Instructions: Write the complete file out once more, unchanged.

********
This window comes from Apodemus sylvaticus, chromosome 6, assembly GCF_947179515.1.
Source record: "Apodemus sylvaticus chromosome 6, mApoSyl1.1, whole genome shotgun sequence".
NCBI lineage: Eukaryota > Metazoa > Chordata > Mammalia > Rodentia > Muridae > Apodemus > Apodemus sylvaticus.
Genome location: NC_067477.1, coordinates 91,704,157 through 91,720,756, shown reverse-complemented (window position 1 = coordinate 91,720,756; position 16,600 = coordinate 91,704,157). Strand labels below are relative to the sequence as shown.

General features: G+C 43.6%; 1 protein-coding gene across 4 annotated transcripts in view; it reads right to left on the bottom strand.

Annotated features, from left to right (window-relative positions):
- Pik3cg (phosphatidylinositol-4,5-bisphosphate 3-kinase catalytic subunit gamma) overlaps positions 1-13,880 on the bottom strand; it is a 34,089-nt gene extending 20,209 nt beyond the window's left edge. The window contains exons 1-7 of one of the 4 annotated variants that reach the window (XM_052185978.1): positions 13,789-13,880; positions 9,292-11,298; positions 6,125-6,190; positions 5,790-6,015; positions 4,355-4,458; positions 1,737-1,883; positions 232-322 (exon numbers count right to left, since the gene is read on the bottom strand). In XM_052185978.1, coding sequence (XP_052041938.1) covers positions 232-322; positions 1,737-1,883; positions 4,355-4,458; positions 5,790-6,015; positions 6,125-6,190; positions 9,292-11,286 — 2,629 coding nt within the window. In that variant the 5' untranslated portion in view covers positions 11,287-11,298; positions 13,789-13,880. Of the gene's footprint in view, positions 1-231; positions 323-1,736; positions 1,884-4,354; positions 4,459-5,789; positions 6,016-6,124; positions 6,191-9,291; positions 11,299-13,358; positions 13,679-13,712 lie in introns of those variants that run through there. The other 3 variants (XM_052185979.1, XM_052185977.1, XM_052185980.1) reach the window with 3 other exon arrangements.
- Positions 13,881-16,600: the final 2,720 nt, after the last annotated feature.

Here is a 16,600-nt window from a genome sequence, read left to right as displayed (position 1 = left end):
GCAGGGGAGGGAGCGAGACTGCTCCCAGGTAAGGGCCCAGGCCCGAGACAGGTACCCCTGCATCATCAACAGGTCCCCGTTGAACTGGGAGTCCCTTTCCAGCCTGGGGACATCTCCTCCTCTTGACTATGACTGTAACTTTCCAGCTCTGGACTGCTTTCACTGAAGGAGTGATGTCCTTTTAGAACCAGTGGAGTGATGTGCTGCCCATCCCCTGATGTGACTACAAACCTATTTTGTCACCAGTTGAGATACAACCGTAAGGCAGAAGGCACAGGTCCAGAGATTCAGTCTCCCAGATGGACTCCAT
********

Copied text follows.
This window comes from Apodemus sylvaticus, chromosome 6, assembly GCF_947179515.1.
Source record: "Apodemus sylvaticus chromosome 6, mApoSyl1.1, whole genome shotgun sequence".
NCBI lineage: Eukaryota > Metazoa > Chordata > Mammalia > Rodentia > Muridae > Apodemus > Apodemus sylvaticus.
Genome location: NC_067477.1, coordinates 91,704,157 through 91,720,756, shown reverse-complemented (window position 1 = coordinate 91,720,756; position 16,600 = coordinate 91,704,157). Strand labels below are relative to the sequence as shown.

General features: G+C 43.6%; 1 protein-coding gene across 4 annotated transcripts in view; it reads right to left on the bottom strand.

Annotated features, from left to right (window-relative positions):
- Pik3cg (phosphatidylinositol-4,5-bisphosphate 3-kinase catalytic subunit gamma) overlaps positions 1-13,880 on the bottom strand; it is a 34,089-nt gene extending 20,209 nt beyond the window's left edge. The window contains exons 1-7 of one of the 4 annotated variants that reach the window (XM_052185978.1): positions 13,789-13,880; positions 9,292-11,298; positions 6,125-6,190; positions 5,790-6,015; positions 4,355-4,458; positions 1,737-1,883; positions 232-322 (exon numbers count right to left, since the gene is read on the bottom strand). In XM_052185978.1, coding sequence (XP_052041938.1) covers positions 232-322; positions 1,737-1,883; positions 4,355-4,458; positions 5,790-6,015; positions 6,125-6,190; positions 9,292-11,286 — 2,629 coding nt within the window. In that variant the 5' untranslated portion in view covers positions 11,287-11,298; positions 13,789-13,880. Of the gene's footprint in view, positions 1-231; positions 323-1,736; positions 1,884-4,354; positions 4,459-5,789; positions 6,016-6,124; positions 6,191-9,291; positions 11,299-13,358; positions 13,679-13,712 lie in introns of those variants that run through there. The other 3 variants (XM_052185979.1, XM_052185977.1, XM_052185980.1) reach the window with 3 other exon arrangements.
- Positions 13,881-16,600: the final 2,720 nt, after the last annotated feature.

Here is a 16,600-nt window from a genome sequence, read left to right as displayed (position 1 = left end):
GCAGGGGAGGGAGCGAGACTGCTCCCAGGTAAGGGCCCAGGCCCGAGACAGGTACCCCTGCATCATCAACAGGTCCCCGTTGAACTGGGAGTCCCTTTCCAGCCTGGGGACATCTCCTCCTCTTGACTATGACTGTAACTTTCCAGCTCTGGACTGCTTTCACTGAAGGAGTGATGTCCTTTTAGAACCAGTGGAGTGATGTGCTGCCCATCCCCTGATGTGACTACAAACCTATTTTGTCACCAGTTGAGATACAACCGTAAGGCAGAAGGCACAGGTCCAGAGATTCAGTCTCCCAGATGGACTCCAT